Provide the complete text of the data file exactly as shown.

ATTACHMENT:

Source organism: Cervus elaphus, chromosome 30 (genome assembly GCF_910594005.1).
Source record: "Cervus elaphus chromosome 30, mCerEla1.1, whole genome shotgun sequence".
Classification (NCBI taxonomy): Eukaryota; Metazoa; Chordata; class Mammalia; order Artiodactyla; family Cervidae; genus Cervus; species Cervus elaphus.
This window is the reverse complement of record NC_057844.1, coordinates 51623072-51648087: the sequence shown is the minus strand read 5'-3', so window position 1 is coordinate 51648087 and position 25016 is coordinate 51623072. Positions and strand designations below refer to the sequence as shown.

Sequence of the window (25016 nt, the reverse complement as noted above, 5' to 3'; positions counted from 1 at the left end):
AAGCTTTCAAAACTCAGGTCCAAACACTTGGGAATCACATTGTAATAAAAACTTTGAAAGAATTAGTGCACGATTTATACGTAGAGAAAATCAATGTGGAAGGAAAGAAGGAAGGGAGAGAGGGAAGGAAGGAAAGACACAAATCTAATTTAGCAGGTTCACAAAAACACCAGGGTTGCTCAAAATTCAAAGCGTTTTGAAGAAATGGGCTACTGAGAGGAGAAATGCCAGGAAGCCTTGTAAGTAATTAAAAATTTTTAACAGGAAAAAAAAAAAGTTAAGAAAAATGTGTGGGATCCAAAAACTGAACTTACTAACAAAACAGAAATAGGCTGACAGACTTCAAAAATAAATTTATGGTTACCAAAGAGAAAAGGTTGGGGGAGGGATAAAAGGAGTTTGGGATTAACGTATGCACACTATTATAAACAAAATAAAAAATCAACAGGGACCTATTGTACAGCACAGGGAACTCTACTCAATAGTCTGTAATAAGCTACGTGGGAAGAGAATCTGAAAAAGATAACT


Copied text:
Source organism: Cervus elaphus, chromosome 30 (genome assembly GCF_910594005.1).
Source record: "Cervus elaphus chromosome 30, mCerEla1.1, whole genome shotgun sequence".
Classification (NCBI taxonomy): Eukaryota; Metazoa; Chordata; class Mammalia; order Artiodactyla; family Cervidae; genus Cervus; species Cervus elaphus.
This window is the reverse complement of record NC_057844.1, coordinates 51623072-51648087: the sequence shown is the minus strand read 5'-3', so window position 1 is coordinate 51648087 and position 25016 is coordinate 51623072. Positions and strand designations below refer to the sequence as shown.

Sequence of the window (25016 nt, the reverse complement as noted above, 5' to 3'; positions counted from 1 at the left end):
AAGCTTTCAAAACTCAGGTCCAAACACTTGGGAATCACATTGTAATAAAAACTTTGAAAGAATTAGTGCACGATTTATACGTAGAGAAAATCAATGTGGAAGGAAAGAAGGAAGGGAGAGAGGGAAGGAAGGAAAGACACAAATCTAATTTAGCAGGTTCACAAAAACACCAGGGTTGCTCAAAATTCAAAGCGTTTTGAAGAAATGGGCTACTGAGAGGAGAAATGCCAGGAAGCCTTGTAAGTAATTAAAAATTTTTAACAGGAAAAAAAAAAAGTTAAGAAAAATGTGTGGGATCCAAAAACTGAACTTACTAACAAAACAGAAATAGGCTGACAGACTTCAAAAATAAATTTATGGTTACCAAAGAGAAAAGGTTGGGGGAGGGATAAAAGGAGTTTGGGATTAACGTATGCACACTATTATAAACAAAATAAAAAATCAACAGGGACCTATTGTACAGCACAGGGAACTCTACTCAATAGTCTGTAATAAGCTACGTGGGAAGAGAATCTGAAAAAGATAACT